On the down side, he doesn’t discuss Lightning Source, a subsidiary of Ingram Industries Inc. a good guy in the world of POD and a company used by many of the companies he reviews. It is the sister company to the wholesaler Ingram Book Group. They are said to produce around 100,000 books a week. The reason for Levine’s omission is, I assume, that Lightning Source only works with publishers. That said, most of my self-publishing clients use Lightning Source. Anyone who self-publishes, is in effect, a publisher, so why not act like one and go about business in a way that makes the most economic sense? The other services are really for people who can’t or don’t need to get published with a traditional publisher and who do not want to be bothered to do the work on their own — i.e., the work of getting a designer, their own ISBN, etc. In a few cases, as Levine points out, you can still profitably use some of he companies Levine reviews for POD even if you have the book prepared through a different provider or series of providers—which is really your best option with POD.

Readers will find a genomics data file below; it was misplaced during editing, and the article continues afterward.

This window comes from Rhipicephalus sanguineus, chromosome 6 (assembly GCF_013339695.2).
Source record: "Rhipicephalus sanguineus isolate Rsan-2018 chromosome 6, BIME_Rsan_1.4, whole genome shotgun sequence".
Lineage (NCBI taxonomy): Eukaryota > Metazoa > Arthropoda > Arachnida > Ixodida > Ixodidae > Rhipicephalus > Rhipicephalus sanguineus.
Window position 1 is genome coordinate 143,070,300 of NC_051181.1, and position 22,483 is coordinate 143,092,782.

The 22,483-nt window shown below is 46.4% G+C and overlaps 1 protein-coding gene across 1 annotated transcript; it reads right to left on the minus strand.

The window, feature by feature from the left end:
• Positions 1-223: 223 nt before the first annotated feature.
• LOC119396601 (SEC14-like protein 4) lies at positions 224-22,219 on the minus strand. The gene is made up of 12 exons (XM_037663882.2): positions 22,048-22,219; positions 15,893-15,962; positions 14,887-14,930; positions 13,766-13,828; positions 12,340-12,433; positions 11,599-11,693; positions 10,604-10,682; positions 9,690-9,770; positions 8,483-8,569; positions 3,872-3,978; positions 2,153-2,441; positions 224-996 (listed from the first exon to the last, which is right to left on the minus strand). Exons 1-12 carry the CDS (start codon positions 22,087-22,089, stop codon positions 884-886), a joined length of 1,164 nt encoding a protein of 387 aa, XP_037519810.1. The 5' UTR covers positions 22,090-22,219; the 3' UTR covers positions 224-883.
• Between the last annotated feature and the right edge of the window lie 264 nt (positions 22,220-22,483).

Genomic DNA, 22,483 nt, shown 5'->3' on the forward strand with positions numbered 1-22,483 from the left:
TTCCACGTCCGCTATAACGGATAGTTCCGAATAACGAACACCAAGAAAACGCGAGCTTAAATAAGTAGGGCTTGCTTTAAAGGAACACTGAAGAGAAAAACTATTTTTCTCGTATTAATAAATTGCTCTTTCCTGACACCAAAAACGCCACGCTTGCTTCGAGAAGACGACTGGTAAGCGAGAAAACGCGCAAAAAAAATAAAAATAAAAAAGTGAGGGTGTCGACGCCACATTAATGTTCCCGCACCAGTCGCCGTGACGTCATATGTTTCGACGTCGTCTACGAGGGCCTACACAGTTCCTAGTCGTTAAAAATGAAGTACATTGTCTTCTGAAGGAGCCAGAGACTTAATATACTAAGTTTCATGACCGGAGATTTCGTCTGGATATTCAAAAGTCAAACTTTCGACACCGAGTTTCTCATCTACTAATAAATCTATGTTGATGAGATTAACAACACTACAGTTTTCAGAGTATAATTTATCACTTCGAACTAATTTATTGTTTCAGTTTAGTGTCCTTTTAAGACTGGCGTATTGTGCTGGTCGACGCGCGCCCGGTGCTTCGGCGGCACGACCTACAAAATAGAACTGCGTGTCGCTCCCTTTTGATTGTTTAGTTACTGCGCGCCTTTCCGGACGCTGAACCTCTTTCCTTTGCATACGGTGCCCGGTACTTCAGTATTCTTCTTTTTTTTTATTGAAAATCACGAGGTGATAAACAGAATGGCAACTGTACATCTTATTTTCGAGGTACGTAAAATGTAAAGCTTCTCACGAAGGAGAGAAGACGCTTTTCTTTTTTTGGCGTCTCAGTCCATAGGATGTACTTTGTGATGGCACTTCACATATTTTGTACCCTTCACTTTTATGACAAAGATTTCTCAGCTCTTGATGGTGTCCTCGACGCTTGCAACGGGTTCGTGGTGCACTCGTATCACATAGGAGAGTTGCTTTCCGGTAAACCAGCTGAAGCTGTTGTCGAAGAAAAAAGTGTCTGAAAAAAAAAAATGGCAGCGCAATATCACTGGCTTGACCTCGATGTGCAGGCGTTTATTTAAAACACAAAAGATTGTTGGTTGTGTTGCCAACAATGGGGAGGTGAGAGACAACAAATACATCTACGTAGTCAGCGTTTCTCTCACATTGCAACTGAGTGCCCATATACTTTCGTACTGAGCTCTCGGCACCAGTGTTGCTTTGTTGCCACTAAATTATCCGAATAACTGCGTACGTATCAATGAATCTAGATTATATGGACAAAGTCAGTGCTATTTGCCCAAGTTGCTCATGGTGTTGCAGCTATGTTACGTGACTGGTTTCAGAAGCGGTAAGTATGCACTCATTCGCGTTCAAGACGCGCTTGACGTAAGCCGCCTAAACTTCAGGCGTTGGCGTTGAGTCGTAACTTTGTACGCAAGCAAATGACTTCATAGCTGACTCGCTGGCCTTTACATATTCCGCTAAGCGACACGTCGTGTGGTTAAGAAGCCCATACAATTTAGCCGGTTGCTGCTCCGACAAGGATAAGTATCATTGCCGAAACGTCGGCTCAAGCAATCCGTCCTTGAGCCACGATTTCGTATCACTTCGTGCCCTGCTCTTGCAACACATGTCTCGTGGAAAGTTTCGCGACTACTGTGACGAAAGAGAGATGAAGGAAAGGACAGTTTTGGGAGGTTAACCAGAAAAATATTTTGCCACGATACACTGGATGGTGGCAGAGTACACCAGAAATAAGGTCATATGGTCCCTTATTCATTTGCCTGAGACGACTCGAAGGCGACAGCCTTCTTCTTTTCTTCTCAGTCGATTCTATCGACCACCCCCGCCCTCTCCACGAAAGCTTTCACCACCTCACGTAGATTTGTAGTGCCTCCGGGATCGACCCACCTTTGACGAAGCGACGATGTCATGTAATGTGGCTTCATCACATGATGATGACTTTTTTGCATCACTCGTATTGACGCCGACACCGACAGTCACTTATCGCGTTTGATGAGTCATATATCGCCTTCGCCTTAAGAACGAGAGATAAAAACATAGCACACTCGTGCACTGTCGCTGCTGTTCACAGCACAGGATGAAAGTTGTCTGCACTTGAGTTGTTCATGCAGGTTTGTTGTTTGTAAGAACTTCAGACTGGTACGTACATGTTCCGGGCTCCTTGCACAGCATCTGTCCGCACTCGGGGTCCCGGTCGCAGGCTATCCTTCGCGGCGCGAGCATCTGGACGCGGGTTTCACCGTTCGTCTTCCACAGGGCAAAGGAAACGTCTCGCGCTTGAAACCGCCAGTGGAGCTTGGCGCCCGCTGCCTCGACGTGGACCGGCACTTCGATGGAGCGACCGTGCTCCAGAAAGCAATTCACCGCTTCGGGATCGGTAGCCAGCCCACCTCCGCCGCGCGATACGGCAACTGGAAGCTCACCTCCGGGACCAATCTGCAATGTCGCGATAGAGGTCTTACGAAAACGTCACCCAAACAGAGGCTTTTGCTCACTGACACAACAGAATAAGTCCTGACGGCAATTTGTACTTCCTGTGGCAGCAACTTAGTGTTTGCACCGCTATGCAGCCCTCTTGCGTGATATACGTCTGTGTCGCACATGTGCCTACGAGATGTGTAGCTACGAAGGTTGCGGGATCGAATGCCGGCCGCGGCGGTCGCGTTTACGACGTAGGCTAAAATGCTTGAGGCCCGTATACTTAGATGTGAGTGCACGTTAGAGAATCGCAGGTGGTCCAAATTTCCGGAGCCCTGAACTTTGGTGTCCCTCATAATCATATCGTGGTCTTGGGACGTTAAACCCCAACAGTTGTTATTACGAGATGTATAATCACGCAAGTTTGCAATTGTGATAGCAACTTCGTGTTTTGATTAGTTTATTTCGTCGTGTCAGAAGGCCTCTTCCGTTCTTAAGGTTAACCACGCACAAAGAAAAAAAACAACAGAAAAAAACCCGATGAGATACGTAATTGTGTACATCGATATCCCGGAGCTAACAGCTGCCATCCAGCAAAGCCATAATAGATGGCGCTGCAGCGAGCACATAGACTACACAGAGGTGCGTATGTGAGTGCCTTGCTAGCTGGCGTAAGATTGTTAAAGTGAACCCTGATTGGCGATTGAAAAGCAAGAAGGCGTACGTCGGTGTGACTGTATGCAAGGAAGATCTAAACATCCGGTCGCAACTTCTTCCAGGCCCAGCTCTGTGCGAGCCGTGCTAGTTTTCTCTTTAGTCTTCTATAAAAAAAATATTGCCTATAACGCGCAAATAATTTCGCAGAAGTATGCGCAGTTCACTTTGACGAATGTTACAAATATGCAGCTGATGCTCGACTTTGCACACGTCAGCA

Because Levine is critiquing services that offer additional services like design and pre-press layout, as well as the printing, he doesn’t really address true “self-publishing” in most instances. Most of these services are actually a POD version of what is better known as vanity presses.

This seems to be reason he spends a fair amount of time complaining about how these companies don’t actually give their clients the production or press-ready files when the job is completed, except in some cases, companies that charge large fees (over $1000 for copies of the press-ready cover and interior page files). Oddly, none of the companies give a satisfactory explanation for why they with-hold the files. I suspect it’s because the sales representatives are unaware of what’s going on in the company legal departments that craft the policy.